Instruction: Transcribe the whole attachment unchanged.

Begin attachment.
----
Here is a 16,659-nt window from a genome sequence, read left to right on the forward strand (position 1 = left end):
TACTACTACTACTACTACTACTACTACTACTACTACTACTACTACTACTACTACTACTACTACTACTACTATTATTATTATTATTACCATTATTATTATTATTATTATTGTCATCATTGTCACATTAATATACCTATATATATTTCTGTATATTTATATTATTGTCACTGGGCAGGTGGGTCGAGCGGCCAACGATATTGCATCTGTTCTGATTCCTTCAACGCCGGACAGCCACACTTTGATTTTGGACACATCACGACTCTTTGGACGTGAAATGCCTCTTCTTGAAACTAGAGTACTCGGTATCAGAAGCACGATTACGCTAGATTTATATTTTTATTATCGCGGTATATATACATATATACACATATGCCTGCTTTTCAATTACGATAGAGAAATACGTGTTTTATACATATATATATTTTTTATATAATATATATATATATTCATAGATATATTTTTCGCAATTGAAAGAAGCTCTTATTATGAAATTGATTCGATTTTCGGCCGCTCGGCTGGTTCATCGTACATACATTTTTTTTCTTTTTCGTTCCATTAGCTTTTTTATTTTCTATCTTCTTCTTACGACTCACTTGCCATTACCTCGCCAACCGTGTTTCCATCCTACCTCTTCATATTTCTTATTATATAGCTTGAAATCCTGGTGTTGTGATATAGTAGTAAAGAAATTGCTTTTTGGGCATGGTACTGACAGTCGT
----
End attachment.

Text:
Here is a 16,659-nt window from a genome sequence, read left to right on the forward strand (position 1 = left end):
TACTACTACTACTACTACTACTACTACTACTACTACTACTACTACTACTACTACTACTACTACTACTACTATTATTATTATTATTACCATTATTATTATTATTATTATTGTCATCATTGTCACATTAATATACCTATATATATTTCTGTATATTTATATTATTGTCACTGGGCAGGTGGGTCGAGCGGCCAACGATATTGCATCTGTTCTGATTCCTTCAACGCCGGACAGCCACACTTTGATTTTGGACACATCACGACTCTTTGGACGTGAAATGCCTCTTCTTGAAACTAGAGTACTCGGTATCAGAAGCACGATTACGCTAGATTTATATTTTTATTATCGCGGTATATATACATATATACACATATGCCTGCTTTTCAATTACGATAGAGAAATACGTGTTTTATACATATATATATTTTTTATATAATATATATATATATTCATAGATATATTTTTCGCAATTGAAAGAAGCTCTTATTATGAAATTGATTCGATTTTCGGCCGCTCGGCTGGTTCATCGTACATACATTTTTTTTCTTTTTCGTTCCATTAGCTTTTTTATTTTCTATCTTCTTCTTACGACTCACTTGCCATTACCTCGCCAACCGTGTTTCCATCCTACCTCTTCATATTTCTTATTATATAGCTTGAAATCCTGGTGTTGTGATATAGTAGTAAAGAAATTGCTTTTTGGGCATGGTACTGACAGTCGT